Consider that an employee within a company-sponsored (OSHA required) medical monitoring program for your industry has just had an annual work physical and now reports to have pulmonary stress, hearing damage, and elevated blood lead (Pb) concentrations that were not previously reported on the employee’s pre-employment exam. As a result, the human resources manager has asked you to help determine what work-related variables may have contributed to the employee’s impacted health. What variables would you need to consider from within the work system, and what questions would you need to ask the worker to consider from within the worker’s area of residence? How would you attempt to delineate the air quality impacts from the employee’s work system and home?

MEE 6501, Advanced Air Quality Control 4

Your journal entry must be at least 200 words. No references or citations are necessary.

Unit IV Mini Project

As a continuation of our course project due in Unit VII (A Permit by Rule (PBR) Evaluation for Painting Operation Facility), complete the next section—Operational Air Emission Rates—of your proposal by following the instructions carefully, and then submit your continued draft of your evaluation document into Blackboard for grading.

1. Closely read the required reading assignment from the textbook as well as the unit lesson in the study guide. 2. Open your proposal draft from Unit III, and make any improvements to your draft using your professor’s feedback from

the Unit III Mini Project. 3. Open the Unit IV Study Guide, read the Unit IV Lesson, and then review the calculations demonstrated and explained

regarding the operational air emission rates, 5-hour average period, and potential to emit (PTE) statistical model calculations for our scenario. Be sure to use the scenario data instead of the data used in the study guide examples.

4. Make your Unit IV work the third level 1 heading, titled “Operational Air Emission Rates.” Describe the environmental, health, and safety (EHS) implications of VOCs in the work system while pulling from the textbook as well as any other relevant sources that are presented in the unit lesson in the study guide. In your description of the EHS implications of the system, be sure to discuss the natural and anthropomorphic variables causally related to adverse health effects on humans. Perform and present (not hand-written, but neatly typed) the calculations for the following in this section of your project: (a) calculating maximum hourly and annual emission rates, (b) reporting the emission rate averaged over a five-hour average period compared to the DEQ permit limits, and (c) reporting the potential to emit compared to the DEQ permit limits.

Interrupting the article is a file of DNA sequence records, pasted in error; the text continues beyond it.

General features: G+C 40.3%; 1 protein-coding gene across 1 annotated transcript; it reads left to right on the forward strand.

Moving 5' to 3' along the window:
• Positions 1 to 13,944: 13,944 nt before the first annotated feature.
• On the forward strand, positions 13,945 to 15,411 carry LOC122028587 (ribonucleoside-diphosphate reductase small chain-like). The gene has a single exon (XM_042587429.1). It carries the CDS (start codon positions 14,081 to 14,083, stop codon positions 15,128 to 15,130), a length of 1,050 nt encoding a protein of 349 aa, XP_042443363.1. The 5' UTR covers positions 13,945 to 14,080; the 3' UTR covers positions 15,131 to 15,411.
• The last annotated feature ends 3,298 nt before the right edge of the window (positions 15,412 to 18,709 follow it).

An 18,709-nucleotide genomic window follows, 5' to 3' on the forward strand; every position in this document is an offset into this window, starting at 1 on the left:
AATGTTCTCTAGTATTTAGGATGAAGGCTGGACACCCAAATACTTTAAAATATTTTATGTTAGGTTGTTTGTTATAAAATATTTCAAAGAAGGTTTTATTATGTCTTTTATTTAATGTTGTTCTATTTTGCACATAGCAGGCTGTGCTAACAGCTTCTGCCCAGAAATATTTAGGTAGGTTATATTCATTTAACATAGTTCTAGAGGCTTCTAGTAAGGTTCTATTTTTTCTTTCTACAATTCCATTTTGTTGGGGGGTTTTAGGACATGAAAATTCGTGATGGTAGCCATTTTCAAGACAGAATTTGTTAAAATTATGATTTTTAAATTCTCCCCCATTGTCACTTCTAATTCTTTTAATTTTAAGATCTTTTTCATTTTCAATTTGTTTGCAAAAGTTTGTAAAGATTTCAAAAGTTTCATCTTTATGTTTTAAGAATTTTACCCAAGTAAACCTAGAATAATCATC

5. In your abstract section (page 2 of the document), write one or two sentences that reflect your work for this unit. Remember that we are adding one sentence per unit to reflect our work as we go, with the final abstract length being about 8 to 10 sentences long.

Your narrative and calculations for operational air emission rates must be presented in at least 200 words (minimum). You are required to use at least one outside source, which may be your textbook. All sources used, including the textbook, must be referenced; paraphrased and quoted material must have accompanying APA citations.

Unit V Journal

Oil field companies are often known for keeping a well-serviced fleet of trucks for their staff employees, including often replacing these trucks for aesthetic purposes in order to maintain a strong marketing position within their competitive marketplace of client oil and gas producers. One of the most notable deteriorations of oil field service vehicles with relatively little age and mileage is the exterior paint coating of the vehicle. What air pollutants might be responsible for the deterioration of the vehicle paint color, luster, and integrity? Carefully explain your answer from a chemical perspective.

Your journal entry must be at least 200 words in length. No references or citations are necessary.

Order now and get 10% discount on all orders above $50 now!!The professional are ready and willing handle your assignment.

ORDER NOW »»